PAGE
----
Zero Percentile - Excerpts

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IT WAS SPRING IN 1997, BUT IN MOSCOW IT HAD ARRIVED only as a date of the month. Though the chilly winter was gone, the temperature hovered around minus two degrees. Still, this was much warmer than the minus thirty-two degrees that Moscow had to bear a month back. And, the Muscovites said that the entire winter was not as severe as it had been the previous year.

My taxi arrived at the Shermetyeva Airport. It was not really a taxi – Russia had developed a unique culture where you could flag down any passing car and strike a deal at a mutually convenient price to be dropped off at your destination. The system worked well in those uncertain times when many car owners converted to drivers-for-hire to supplement their income. I had even been fortunate enough to travel in a huge Mercedes 600 once. The owner-turned-driver said he was an opportunist and never missed the chance to make a quick buck.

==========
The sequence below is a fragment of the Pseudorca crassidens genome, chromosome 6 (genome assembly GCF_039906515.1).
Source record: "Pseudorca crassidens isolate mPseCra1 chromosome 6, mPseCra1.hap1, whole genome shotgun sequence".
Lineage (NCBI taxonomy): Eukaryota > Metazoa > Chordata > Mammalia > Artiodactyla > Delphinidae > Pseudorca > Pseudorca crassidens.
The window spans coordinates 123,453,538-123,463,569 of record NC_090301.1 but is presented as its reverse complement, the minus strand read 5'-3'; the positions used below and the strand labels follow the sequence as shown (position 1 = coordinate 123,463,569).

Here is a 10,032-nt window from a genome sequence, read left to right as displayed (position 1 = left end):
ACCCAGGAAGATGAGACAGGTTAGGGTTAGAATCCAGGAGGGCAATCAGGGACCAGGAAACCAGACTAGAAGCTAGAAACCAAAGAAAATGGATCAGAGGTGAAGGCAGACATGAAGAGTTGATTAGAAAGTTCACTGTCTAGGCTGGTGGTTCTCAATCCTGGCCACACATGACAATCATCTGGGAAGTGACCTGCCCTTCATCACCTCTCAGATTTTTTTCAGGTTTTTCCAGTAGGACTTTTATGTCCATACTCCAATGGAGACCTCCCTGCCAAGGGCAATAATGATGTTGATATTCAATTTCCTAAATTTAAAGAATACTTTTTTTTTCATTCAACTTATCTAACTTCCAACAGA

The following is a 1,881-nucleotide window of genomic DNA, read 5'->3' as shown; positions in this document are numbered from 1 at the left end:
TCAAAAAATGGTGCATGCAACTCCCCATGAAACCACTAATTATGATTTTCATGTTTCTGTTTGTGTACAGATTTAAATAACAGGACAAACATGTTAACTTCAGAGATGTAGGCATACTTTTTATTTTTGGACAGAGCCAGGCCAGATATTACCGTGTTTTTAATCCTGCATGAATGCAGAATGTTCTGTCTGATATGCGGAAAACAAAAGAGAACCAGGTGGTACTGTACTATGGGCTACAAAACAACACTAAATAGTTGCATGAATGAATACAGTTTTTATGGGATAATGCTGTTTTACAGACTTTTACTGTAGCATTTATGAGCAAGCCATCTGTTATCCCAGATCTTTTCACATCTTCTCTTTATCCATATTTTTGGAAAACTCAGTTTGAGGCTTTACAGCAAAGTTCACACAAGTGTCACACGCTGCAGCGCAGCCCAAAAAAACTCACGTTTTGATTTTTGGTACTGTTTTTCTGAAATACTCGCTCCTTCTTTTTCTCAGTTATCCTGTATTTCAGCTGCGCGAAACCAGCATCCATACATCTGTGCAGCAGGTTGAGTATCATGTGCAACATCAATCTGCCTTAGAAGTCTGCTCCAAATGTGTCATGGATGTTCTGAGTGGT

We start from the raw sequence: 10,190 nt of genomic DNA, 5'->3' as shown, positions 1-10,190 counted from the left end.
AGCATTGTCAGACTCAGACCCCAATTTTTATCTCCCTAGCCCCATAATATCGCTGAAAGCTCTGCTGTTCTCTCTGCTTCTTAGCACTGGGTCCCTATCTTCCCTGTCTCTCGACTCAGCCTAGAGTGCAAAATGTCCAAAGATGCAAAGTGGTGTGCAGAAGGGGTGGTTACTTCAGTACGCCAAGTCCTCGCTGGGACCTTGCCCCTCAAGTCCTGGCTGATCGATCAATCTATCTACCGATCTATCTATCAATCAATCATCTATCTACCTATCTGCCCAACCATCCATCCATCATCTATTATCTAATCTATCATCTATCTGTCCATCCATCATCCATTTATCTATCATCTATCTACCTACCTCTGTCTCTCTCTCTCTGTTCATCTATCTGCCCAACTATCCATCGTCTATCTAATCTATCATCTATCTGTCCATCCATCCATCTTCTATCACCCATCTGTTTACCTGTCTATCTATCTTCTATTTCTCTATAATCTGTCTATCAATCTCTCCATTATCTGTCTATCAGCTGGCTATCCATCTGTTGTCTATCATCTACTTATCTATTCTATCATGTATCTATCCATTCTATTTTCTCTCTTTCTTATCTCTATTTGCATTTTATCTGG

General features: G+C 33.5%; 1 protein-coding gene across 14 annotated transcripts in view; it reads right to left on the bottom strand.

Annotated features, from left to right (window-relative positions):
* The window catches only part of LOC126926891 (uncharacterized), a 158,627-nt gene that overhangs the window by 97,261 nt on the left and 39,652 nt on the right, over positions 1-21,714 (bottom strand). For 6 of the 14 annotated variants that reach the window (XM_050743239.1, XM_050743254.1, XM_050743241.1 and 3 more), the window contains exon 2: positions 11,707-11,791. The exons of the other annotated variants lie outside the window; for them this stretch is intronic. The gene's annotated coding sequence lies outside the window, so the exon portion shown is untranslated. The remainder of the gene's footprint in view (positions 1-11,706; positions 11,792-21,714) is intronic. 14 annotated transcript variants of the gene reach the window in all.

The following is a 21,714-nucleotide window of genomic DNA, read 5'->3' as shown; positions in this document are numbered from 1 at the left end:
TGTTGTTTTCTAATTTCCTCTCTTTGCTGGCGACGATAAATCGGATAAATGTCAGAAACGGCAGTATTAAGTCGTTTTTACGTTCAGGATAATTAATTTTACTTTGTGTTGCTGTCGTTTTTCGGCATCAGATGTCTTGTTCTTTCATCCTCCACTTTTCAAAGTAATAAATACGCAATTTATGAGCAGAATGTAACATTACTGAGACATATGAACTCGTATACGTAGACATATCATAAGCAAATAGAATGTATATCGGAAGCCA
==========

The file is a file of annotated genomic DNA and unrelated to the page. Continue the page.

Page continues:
My taxi driver, on that fateful day, was an amicable fiftyyear- old—a doctor by profession—working in a government- run hospital in Moscow. His full name was Dmitri Yevgenewich Petrov – Dmitri being his own name, Yevgeni his father’s and Petrov the last name. A garrulous type, he asked me to call him Dima, the nickname for Dmitri. Unlike India, all names in Russia had a predefined nickname. I chose to stick to the more formal Dmitri Yevgenewich, not because of my inbuilt urge to respect elders, but because I was not in a mood to talk. He still managed to tell me that he was struggling to make ends meet and he used his LADA—a Russian indigenous car—to somehow stay abreast of the burgeoning expenses that Moscow—one of the fastest emerging costliest cities of the world—threw at him.

I managed to shut him up with an irritated question on why he did not clean his car often even though I knew the answer—Russia because of its harsh winters, did not allow car owners the luxury of a daily cleanup. With the temperature playing games, the snow on the roads would melt when it reached around zero degrees, creating mud and resulting in unspeakably dirty cars.

It never failed to surprise me that even the cars sporting the most luxurious interiors looked absolutely dirty from the outside. Washing the muck away daily was a herculean task unless you had the courage to bring your car all the way from the parking lot (usually more than two hundred metres away from the residential blocks). Unless, of course, you were lucky and owned a garage!